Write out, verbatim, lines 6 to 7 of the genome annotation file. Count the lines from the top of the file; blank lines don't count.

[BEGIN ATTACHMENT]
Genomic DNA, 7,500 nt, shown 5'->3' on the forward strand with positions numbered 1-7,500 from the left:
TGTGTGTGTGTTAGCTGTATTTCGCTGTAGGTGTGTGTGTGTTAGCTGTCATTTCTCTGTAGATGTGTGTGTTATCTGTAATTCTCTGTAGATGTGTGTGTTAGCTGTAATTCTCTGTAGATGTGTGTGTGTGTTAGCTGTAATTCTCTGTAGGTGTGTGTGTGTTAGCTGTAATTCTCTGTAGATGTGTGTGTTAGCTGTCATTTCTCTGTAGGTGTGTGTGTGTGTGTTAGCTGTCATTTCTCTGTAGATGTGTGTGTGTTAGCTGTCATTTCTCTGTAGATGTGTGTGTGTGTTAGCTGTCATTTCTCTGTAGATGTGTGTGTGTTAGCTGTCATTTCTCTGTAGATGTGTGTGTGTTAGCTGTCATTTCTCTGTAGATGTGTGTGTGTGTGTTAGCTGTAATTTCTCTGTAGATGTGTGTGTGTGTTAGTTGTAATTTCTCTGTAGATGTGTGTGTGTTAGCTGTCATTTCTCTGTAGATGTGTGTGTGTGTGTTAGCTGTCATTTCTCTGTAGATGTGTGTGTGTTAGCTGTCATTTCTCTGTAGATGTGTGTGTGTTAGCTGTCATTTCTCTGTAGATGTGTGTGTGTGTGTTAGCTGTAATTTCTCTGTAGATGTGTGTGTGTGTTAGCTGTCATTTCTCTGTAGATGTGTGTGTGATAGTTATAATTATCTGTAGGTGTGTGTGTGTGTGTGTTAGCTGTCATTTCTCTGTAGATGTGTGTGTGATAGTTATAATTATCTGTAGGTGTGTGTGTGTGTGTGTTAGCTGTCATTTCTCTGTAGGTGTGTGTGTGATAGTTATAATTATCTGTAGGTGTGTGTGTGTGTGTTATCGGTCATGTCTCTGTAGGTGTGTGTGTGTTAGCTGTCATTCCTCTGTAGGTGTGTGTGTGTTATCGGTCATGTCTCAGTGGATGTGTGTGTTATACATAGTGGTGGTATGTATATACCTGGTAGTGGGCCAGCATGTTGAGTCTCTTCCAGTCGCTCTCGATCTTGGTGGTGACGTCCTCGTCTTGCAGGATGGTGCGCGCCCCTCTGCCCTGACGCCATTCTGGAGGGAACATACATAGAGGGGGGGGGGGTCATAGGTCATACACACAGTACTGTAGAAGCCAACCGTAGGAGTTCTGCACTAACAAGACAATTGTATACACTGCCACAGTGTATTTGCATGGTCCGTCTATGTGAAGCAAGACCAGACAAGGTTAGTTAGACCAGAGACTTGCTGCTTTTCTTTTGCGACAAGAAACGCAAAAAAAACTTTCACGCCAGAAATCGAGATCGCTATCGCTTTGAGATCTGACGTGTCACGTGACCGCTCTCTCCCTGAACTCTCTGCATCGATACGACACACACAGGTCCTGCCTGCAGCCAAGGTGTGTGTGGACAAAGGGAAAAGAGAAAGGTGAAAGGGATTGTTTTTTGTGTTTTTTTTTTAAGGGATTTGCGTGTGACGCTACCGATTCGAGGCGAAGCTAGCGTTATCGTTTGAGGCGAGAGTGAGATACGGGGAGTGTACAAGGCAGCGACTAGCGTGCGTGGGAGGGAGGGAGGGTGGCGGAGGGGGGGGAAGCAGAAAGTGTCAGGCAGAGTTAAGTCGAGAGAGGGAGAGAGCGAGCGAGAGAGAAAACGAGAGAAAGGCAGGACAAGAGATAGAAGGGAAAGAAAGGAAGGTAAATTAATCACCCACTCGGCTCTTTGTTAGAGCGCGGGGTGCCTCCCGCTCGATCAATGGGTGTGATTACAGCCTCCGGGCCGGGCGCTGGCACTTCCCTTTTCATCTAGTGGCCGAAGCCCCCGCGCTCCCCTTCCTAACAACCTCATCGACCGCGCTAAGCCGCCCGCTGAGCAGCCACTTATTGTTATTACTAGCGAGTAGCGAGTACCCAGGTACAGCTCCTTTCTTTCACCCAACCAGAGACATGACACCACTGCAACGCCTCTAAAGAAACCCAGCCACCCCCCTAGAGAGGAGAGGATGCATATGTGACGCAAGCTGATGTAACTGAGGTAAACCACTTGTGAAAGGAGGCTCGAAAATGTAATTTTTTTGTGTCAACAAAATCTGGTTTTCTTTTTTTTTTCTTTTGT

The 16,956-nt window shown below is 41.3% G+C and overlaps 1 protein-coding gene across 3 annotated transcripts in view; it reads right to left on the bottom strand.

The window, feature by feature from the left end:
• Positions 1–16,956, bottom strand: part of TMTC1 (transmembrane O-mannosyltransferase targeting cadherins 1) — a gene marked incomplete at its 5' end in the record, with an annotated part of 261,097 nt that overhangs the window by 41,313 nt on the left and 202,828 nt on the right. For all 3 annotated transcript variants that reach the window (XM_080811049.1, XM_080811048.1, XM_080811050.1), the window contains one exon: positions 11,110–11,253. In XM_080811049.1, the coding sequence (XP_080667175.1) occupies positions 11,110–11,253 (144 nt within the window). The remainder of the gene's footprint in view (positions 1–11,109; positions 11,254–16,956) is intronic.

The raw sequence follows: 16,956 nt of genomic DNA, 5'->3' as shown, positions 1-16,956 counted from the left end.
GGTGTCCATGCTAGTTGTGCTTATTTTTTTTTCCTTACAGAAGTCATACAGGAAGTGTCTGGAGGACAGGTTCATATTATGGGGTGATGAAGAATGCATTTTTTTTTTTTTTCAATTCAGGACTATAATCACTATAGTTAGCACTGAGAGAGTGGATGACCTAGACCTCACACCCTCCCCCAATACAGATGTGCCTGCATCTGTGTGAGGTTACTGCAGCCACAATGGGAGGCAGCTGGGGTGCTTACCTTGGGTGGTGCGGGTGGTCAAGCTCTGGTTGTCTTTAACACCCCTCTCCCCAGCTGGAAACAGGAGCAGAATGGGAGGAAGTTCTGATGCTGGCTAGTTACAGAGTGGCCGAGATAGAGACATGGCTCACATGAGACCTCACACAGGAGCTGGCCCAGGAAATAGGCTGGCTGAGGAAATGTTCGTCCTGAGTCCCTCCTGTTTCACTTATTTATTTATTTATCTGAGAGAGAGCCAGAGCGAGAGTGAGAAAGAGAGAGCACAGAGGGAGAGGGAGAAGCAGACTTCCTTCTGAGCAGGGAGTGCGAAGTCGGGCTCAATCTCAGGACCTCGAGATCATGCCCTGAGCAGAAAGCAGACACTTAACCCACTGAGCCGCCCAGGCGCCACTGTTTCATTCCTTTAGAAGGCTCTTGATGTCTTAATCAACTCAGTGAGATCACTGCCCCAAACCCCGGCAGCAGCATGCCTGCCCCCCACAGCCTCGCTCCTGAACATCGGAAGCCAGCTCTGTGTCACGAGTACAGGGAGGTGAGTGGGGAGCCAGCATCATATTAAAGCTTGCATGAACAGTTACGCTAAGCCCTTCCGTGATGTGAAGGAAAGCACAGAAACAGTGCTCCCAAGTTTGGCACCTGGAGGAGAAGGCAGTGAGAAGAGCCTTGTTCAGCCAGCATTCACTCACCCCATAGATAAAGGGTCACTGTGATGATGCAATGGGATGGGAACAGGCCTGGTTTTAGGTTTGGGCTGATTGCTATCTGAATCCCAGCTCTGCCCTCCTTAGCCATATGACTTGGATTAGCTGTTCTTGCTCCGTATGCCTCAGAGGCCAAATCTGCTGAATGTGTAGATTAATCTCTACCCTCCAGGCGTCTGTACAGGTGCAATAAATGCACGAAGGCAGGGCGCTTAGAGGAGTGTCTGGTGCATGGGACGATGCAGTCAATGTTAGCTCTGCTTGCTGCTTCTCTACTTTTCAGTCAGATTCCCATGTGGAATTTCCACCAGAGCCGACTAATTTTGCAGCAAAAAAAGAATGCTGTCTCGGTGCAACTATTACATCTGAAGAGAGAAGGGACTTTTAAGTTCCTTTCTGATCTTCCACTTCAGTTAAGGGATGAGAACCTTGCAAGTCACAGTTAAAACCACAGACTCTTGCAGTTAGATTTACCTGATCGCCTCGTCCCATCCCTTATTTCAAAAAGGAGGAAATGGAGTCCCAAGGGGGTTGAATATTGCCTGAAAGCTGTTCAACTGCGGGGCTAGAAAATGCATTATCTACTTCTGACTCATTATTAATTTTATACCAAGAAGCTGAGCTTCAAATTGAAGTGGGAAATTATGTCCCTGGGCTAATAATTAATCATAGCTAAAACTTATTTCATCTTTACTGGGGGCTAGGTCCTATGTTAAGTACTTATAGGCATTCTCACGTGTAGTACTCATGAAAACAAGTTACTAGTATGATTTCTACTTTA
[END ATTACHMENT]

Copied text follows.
The raw sequence follows: 16,956 nt of genomic DNA, 5'->3' as shown, positions 1-16,956 counted from the left end.
GGTGTCCATGCTAGTTGTGCTTATTTTTTTTTCCTTACAGAAGTCATACAGGAAGTGTCTGGAGGACAGGTTCATATTATGGGGTGATGAAGAATGCATTTTTTTTTTTTTTCAATTCAGGACTATAATCACTATAGTTAGCACTGAGAGAGTGGATGACCTAGACCTCACACCCTCCCCCAATACAGATGTGCCTGCATCTGTGTGAGGTTACTGCAGCCACAATGGGAGGCAGCTGGGGTGCTTACCTTGGGTGGTGCGGGTGGTCAAGCTCTGGTTGTCTTTAACACCCCTCTCCCCAGCTGGAAACAGGAGCAGAATGGGAGGAAGTTCTGATGCTGGCTAGTTACAGAGTGGCCGAGATAGAGACATGGCTCACATGAGACCTCACACAGGAGCTGGCCCAGGAAATAGGCTGGCTGAGGAAATGTTCGTCCTGAGTCCCTCCTGTTTCACTTATTTATTTATTTATCTGAGAGAGAGCCAGAGCGAGAGTGAGAAAGAGAGAGCACAGAGGGAGAGGGAGAAGCAGACTTCCTTCTGAGCAGGGAGTGCGAAGTCGGGCTCAATCTCAGGACCTCGAGATCATGCCCTGAGCAGAAAGCAGACACTTAACCCACTGAGCCGCCCAGGCGCCACTGTTTCATTCCTTTAGAAGGCTCTTGATGTCTTAATCAACTCAGTGAGATCACTGCCCCAAACCCCGGCAGCAGCATGCCTGCCCCCCACAGCCTCGCTCCTGAACATCGGAAGCCAGCTCTGTGTCACGAGTACAGGGAGGTGAGTGGGGAGCCAGCATCATATTAAAGCTTGCATGAACAGTTACGCTAAGCCCTTCCGTGATGTGAAGGAAAGCACAGAAACAGTGCTCCCAAGTTTGGCACCTGGAGGAGAAGGCAGTGAGAAGAGCCTTGTTCAGCCAGCATTCACTCACCCCATAGATAAAGGGTCACTGTGATGATGCAATGGGATGGGAACAGGCCTGGTTTTAGGTTTGGGCTGATTGCTATCTGAATCCCAGCTCTGCCCTCCTTAGCCATATGACTTGGATTAGCTGTTCTTGCTCCGTATGCCTCAGAGGCCAAATCTGCTGAATGTGTAGATTAATCTCTACCCTCCAGGCGTCTGTACAGGTGCAATAAATGCACGAAGGCAGGGCGCTTAGAGGAGTGTCTGGTGCATGGGACGATGCAGTCAATGTTAGCTCTGCTTGCTGCTTCTCTACTTTTCAGTCAGATTCCCATGTGGAATTTCCACCAGAGCCGACTAATTTTGCAGCAAAAAAAGAATGCTGTCTCGGTGCAACTATTACATCTGAAGAGAGAAGGGACTTTTAAGTTCCTTTCTGATCTTCCACTTCAGTTAAGGGATGAGAACCTTGCAAGTCACAGTTAAAACCACAGACTCTTGCAGTTAGATTTACCTGATCGCCTCGTCCCATCCCTTATTTCAAAAAGGAGGAAATGGAGTCCCAAGGGGGTTGAATATTGCCTGAAAGCTGTTCAACTGCGGGGCTAGAAAATGCATTATCTACTTCTGACTCATTATTAATTTTATACCAAGAAGCTGAGCTTCAAATTGAAGTGGGAAATTATGTCCCTGGGCTAATAATTAATCATAGCTAAAACTTATTTCATCTTTACTGGGGGCTAGGTCCTATGTTAAGTACTTATAGGCATTCTCACGTGTAGTACTCATGAAAACAAGTTACTAGTATGATTTCTACTTTA